Early in the year, this columnist and 5 of his friends set out to determine the best of our 36 Governors in year 2012. Each of us was to follow the activities of 6 Governors. The assignment ended a few days ago with a few complexities. First, we found a common public feeling that to describe any Governor as the best for the year would not be well received.
In a typical Nigerian State, whatever the Governor says is law. “His Excellency has said” is sufficient to get everyone from Deputy Governor to the lowest paid civil servant in the State to perform a particular act no matter how irrational the act may be. The same is true of the President at the national level. This aspect of sycophancy used to occur more among public officers who are anxious to either retain their positions or to attract more favours.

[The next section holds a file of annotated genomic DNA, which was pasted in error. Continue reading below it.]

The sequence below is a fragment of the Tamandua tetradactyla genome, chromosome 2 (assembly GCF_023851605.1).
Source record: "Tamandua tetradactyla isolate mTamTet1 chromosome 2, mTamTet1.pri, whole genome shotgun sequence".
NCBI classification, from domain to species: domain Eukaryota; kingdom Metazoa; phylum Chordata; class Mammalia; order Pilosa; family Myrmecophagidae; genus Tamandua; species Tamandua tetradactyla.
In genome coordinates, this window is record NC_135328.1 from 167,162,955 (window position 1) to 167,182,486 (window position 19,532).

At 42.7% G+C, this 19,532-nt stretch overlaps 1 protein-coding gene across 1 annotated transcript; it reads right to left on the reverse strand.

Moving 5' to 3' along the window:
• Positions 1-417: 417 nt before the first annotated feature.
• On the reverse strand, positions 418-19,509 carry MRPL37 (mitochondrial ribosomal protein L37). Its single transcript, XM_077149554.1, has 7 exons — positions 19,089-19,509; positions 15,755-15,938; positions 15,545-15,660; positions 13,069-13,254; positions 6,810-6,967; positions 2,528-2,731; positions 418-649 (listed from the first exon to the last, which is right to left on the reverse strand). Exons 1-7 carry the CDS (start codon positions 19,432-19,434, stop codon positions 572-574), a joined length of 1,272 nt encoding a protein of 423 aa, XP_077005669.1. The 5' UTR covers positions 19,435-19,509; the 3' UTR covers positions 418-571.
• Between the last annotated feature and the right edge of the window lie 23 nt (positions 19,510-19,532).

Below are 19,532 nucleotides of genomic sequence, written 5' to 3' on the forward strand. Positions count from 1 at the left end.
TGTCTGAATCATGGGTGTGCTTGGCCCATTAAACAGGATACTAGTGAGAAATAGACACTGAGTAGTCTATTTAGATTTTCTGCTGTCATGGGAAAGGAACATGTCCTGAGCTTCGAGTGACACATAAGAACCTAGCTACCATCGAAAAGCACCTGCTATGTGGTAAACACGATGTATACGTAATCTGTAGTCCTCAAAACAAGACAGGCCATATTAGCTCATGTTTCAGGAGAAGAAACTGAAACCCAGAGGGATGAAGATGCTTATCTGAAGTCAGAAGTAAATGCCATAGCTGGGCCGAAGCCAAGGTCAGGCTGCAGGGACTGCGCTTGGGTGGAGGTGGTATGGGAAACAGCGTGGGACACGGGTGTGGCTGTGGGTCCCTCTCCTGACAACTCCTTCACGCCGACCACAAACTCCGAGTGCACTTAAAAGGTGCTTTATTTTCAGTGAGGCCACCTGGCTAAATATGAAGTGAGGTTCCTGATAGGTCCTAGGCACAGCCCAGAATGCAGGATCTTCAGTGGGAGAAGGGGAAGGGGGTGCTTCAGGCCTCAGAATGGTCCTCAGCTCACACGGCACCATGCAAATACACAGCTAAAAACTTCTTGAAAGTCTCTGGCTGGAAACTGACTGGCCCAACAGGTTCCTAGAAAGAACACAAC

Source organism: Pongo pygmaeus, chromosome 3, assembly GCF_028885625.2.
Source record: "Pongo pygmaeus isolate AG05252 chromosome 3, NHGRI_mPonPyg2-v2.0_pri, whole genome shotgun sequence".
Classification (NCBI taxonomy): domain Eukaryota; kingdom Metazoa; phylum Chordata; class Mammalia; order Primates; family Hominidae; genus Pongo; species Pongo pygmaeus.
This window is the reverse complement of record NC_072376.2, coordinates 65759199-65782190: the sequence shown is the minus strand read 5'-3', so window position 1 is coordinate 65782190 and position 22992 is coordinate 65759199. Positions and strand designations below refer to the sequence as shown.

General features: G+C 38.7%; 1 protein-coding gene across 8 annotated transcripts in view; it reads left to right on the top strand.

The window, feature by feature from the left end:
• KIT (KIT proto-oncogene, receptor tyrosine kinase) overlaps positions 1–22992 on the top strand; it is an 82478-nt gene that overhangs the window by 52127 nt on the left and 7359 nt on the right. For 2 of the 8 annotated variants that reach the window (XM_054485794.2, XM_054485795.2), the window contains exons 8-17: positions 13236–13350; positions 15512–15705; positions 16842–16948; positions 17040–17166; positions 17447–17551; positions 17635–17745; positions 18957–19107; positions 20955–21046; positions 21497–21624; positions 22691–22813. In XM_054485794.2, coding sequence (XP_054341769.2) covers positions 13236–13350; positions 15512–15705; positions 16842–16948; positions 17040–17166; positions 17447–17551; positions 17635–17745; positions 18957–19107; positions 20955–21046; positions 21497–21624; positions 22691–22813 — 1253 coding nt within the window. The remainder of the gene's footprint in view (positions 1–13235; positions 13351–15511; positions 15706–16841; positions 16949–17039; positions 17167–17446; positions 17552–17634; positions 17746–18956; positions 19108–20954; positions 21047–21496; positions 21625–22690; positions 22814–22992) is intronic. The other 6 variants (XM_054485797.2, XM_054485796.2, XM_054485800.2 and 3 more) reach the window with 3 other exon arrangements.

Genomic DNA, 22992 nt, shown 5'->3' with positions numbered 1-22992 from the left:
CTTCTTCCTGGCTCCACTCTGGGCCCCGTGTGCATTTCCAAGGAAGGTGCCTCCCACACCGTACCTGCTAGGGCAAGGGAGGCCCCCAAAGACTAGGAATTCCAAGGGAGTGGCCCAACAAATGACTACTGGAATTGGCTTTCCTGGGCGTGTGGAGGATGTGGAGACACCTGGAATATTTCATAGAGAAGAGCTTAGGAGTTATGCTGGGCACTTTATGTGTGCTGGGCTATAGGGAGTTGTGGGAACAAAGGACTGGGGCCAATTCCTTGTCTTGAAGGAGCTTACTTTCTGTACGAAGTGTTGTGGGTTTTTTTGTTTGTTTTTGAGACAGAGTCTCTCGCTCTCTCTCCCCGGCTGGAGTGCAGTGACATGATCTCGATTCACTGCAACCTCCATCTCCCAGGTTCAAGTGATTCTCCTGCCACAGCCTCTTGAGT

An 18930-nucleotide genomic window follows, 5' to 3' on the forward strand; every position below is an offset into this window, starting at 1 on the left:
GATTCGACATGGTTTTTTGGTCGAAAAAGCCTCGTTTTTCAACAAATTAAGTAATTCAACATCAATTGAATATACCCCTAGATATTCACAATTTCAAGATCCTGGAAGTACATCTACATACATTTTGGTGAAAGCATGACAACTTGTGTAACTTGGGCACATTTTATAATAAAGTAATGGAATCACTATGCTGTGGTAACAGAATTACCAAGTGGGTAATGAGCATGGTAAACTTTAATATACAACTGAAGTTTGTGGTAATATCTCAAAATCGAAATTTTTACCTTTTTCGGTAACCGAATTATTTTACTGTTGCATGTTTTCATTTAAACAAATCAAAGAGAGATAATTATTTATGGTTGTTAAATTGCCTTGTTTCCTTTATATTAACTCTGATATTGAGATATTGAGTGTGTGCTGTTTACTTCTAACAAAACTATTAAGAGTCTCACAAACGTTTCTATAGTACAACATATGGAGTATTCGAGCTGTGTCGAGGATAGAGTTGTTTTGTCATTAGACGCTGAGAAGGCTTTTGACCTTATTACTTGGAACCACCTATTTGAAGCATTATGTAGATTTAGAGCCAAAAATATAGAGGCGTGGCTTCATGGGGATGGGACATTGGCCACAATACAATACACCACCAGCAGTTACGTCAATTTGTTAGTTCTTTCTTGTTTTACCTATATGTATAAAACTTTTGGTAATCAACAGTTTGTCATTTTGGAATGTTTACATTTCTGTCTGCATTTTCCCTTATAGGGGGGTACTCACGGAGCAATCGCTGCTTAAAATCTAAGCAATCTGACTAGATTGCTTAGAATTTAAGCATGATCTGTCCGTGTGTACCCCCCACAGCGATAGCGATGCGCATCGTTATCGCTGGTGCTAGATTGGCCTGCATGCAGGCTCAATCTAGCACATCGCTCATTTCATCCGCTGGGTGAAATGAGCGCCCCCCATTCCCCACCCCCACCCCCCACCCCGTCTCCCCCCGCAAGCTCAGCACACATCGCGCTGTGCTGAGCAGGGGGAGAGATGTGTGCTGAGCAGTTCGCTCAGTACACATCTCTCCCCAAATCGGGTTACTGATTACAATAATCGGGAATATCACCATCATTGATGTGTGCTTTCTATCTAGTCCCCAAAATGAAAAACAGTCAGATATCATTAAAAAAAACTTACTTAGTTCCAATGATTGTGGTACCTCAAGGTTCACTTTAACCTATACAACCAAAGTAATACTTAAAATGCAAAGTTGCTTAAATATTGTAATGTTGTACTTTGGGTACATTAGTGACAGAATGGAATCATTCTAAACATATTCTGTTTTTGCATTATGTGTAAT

In November 2009, the Nigerian Senate, speaking through Senator Ayogu Eze, suggested that most of the projects earmarked in the budget were not implemented “because Civil Servants in Ministries, Departments and Agencies (MDAs) lack the capacity to implement the budgets and appropriations they ask for every year”.
One of the reasons why so much goes wrong in our public offices is because a public officer can hardly disagree with a person in authority let alone to challenge the ‘high-ups’ on any wrong doing. As a result, Nigerian authorities are often told not what is on ground but what they want to hear or what would please them.
Section 147(1) of the 1999 Constitution of Nigeria provides for the appointment of Federal Ministers while Section 192(1) does same for the appointment of State Commissioners. The objective is to enable the Head of the Executive branch of government to appoint some citizens to assist him in the onerous task of governance.